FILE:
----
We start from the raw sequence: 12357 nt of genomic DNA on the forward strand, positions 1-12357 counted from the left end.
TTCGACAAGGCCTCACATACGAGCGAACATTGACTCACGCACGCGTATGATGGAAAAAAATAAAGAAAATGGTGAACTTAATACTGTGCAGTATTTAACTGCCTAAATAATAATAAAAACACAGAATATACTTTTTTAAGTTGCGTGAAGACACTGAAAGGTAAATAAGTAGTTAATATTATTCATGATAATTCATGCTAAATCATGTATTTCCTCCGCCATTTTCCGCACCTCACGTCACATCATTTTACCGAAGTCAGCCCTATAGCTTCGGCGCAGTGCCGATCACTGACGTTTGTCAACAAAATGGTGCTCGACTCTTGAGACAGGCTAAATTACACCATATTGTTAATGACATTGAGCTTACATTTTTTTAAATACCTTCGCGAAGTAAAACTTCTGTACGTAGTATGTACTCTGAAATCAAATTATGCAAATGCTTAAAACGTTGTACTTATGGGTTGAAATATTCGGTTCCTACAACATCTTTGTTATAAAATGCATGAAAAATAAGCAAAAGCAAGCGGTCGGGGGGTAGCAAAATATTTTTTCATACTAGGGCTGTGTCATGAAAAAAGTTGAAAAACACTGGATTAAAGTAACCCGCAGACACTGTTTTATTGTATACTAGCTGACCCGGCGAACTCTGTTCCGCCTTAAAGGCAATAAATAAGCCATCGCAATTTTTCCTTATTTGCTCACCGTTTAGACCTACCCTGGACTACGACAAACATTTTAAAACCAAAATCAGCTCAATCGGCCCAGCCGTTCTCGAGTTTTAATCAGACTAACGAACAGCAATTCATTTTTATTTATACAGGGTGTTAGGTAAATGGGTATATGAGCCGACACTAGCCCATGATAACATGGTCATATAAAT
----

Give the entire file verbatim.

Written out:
We start from the raw sequence: 12357 nt of genomic DNA on the forward strand, positions 1-12357 counted from the left end.
TTCGACAAGGCCTCACATACGAGCGAACATTGACTCACGCACGCGTATGATGGAAAAAAATAAAGAAAATGGTGAACTTAATACTGTGCAGTATTTAACTGCCTAAATAATAATAAAAACACAGAATATACTTTTTTAAGTTGCGTGAAGACACTGAAAGGTAAATAAGTAGTTAATATTATTCATGATAATTCATGCTAAATCATGTATTTCCTCCGCCATTTTCCGCACCTCACGTCACATCATTTTACCGAAGTCAGCCCTATAGCTTCGGCGCAGTGCCGATCACTGACGTTTGTCAACAAAATGGTGCTCGACTCTTGAGACAGGCTAAATTACACCATATTGTTAATGACATTGAGCTTACATTTTTTTAAATACCTTCGCGAAGTAAAACTTCTGTACGTAGTATGTACTCTGAAATCAAATTATGCAAATGCTTAAAACGTTGTACTTATGGGTTGAAATATTCGGTTCCTACAACATCTTTGTTATAAAATGCATGAAAAATAAGCAAAAGCAAGCGGTCGGGGGGTAGCAAAATATTTTTTCATACTAGGGCTGTGTCATGAAAAAAGTTGAAAAACACTGGATTAAAGTAACCCGCAGACACTGTTTTATTGTATACTAGCTGACCCGGCGAACTCTGTTCCGCCTTAAAGGCAATAAATAAGCCATCGCAATTTTTCCTTATTTGCTCACCGTTTAGACCTACCCTGGACTACGACAAACATTTTAAAACCAAAATCAGCTCAATCGGCCCAGCCGTTCTCGAGTTTTAATCAGACTAACGAACAGCAATTCATTTTTATTTATACAGGGTGTTAGGTAAATGGGTATATGAGCCGACACTAGCCCATGATAACATGGTCATATAAAT